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Independence Day, a time to reflect on our nation’s symbol

30 Jun 2016 | 2nd Lt. James Ackerman Marine Corps Base Quantico

When America first came into existence, a symbol for our new nation was needed. And so, in short order, a flag with 13 stars and stripes was sewn together by a Philadelphia seamstress. Or so the story goes. But the history of our flag ultimately is as varied as the states which make up the United States.

The flag of 13 stars and stripes was not the first flag to represent the former British colonies. That distinction goes to the flag known as the Grand Union Flag, similar to the flag we all know with 13 stripes, but with the British Union Jack in place of the stars all the following flags had. Known at the time of the American Revolution as the Continental Colors, the Grand Union Flag served as the official flag of the United States from December of 1775 until June of 1777, when the iconic flag of the American Revolution was created.

On June 14, 1777, (commemorated as Flag Day today), the Second Continental Congress called for the creation of a new flag. The earliest examples of what we call the ”Betsy Ross” flag can be traced to this era. There is some contention as to whether the iconic 13 stars in a circle with 13 stripes actually dates to 1777 or later. Regardless, it is agreed that Francis Hopkinson of New Jersey, a signatory of the Declaration of Independence, aided in designing a flag for the young nation (contrary to myth, George Washington had no hand in it as he was the commander of the Continental Army at the time and on the frontlines).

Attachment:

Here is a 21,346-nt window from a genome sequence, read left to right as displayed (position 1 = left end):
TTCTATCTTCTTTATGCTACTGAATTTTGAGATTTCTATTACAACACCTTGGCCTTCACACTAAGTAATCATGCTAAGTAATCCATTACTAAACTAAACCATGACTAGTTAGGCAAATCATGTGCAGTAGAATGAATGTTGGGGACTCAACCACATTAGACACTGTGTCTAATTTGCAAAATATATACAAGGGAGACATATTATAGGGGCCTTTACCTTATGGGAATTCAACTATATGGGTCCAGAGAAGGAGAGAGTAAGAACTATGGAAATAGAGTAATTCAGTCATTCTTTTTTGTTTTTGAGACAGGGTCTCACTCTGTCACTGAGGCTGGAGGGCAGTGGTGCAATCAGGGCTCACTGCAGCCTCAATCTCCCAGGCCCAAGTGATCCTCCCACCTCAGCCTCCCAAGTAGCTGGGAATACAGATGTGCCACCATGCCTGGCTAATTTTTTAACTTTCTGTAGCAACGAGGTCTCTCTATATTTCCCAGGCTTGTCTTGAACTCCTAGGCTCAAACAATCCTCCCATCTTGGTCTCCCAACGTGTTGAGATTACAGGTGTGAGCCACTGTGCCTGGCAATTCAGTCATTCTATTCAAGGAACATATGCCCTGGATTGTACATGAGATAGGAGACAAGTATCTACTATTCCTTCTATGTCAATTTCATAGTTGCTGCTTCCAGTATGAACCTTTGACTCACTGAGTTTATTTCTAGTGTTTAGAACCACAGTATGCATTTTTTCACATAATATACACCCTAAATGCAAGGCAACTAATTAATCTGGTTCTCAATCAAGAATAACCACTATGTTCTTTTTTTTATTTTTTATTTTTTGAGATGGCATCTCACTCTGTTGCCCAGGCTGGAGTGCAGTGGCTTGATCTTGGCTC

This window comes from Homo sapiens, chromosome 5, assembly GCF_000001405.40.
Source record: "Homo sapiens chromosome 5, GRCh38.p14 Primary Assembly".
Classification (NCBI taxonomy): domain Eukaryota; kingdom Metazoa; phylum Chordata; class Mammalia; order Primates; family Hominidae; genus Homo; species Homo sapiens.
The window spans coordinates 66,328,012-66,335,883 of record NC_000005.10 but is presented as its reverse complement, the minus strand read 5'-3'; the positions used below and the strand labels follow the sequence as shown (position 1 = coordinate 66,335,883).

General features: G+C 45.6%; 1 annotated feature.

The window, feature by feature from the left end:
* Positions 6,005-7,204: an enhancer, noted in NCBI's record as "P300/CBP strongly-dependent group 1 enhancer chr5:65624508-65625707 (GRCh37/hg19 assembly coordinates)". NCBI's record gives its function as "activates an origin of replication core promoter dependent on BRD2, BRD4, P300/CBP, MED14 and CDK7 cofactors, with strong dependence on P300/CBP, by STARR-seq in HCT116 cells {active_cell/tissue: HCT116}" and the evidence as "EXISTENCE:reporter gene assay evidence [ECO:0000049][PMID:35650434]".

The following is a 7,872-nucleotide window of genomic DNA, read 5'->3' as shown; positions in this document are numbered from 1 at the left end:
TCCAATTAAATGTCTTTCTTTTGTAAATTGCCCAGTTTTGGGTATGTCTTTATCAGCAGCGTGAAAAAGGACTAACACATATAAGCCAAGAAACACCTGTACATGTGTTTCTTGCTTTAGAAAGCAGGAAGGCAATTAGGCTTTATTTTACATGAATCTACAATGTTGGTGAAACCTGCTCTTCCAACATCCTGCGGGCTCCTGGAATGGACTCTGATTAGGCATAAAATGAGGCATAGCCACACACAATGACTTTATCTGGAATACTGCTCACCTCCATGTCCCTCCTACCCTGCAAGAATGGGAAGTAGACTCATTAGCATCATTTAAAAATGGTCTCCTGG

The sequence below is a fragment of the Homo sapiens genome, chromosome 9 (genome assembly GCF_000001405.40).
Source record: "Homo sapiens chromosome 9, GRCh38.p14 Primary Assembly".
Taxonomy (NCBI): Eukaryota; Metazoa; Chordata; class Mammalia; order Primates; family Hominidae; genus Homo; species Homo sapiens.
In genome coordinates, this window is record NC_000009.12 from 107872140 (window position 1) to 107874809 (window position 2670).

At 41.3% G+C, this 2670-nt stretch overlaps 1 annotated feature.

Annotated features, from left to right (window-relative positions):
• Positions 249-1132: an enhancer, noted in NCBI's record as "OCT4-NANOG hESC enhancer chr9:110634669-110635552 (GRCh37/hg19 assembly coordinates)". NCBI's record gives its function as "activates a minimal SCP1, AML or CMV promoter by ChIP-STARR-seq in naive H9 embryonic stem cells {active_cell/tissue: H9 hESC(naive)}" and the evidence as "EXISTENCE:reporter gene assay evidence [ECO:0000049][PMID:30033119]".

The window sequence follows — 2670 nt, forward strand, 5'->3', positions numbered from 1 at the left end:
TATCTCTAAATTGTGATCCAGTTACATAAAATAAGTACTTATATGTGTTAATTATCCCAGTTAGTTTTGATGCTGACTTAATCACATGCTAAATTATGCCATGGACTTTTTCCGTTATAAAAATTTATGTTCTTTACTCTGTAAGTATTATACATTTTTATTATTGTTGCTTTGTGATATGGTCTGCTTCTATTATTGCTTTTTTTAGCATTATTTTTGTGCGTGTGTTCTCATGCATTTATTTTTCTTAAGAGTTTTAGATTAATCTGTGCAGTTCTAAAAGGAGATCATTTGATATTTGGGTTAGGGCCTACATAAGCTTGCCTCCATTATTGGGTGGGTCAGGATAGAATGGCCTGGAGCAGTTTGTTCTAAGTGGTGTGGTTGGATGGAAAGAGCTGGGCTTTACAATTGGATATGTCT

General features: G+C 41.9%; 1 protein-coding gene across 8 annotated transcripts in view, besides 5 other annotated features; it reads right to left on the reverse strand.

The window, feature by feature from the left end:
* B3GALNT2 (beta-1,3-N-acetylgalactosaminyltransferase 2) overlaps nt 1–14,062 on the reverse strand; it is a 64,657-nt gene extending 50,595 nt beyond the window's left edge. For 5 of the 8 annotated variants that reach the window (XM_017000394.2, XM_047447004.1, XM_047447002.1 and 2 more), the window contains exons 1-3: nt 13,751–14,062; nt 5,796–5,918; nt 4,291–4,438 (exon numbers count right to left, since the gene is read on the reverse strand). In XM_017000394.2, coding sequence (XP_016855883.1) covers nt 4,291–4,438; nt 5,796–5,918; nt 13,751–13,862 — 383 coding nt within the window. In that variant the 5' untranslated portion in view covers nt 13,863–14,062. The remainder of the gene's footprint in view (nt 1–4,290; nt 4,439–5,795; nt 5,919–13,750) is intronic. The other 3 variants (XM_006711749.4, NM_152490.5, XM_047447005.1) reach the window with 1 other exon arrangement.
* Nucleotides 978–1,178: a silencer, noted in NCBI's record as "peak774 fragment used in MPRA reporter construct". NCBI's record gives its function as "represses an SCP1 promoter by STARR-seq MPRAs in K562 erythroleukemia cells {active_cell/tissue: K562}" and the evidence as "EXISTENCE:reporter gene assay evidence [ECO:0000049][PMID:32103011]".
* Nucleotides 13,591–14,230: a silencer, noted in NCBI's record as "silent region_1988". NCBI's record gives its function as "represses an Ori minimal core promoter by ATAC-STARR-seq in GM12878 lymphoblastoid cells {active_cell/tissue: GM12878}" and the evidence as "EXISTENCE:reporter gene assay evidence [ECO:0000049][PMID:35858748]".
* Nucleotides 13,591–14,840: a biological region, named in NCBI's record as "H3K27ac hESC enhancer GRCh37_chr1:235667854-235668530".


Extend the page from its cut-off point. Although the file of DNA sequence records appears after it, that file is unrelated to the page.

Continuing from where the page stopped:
The design submitted by Hopkinson has, with the exception of the pattern of the stars, served as the flag of the United States virtually since the birth of the nation. Initially, the pattern and number of the stars was debated as to whether it should stay the same or grow when the size of the newborn union grew. Experimenting with adding both stars and stripes for each new state was tried at various points in the early years following the ratification of the Constitution. In time, it was decided to add a new star for each new state admitted to the Union while keeping 13 stripes to remember the original 13 Colonies. Thus began the tradition that, for now, ended with the addition of a 50th star in 1960 for Hawaii.

Even through the terrible years of the American Civil War, when brother fought brother, and fathers their sons, the flag stood as a testament to the dedication of the Union cause of reuniting the nation. While the flag flown by the Confederacy had the same number of stars as states that seceded, the Union flag never took a star away for those states that had decided to declare rebellion. This, amongst others, was a way for the Union to loudly declare that the future of America was as one nation united, not two divided.

Following the Civil War, the American flag has traveled the world over, and then some. From the halls of Montezuma and the trenches of France, to the jungles of Vietnam and the deserts of the Middle East, the flag has become an iconic image of the United States and everything we stand for, wherever we go. The flag even went with us to the Moon a few times as well, a proud symbol for the only nation to have reached the Earth’s satellite to date. And possibly most important of all, the flag symbolizes our national mood, lowered when we are in mourning following a tragedy and waving majestically when triumphant.

The American Flag is a symbol that is meant to transcend where we come from or what we may privately believe in. It is a unifying symbol, around which we can all proudly claim we are Americans.

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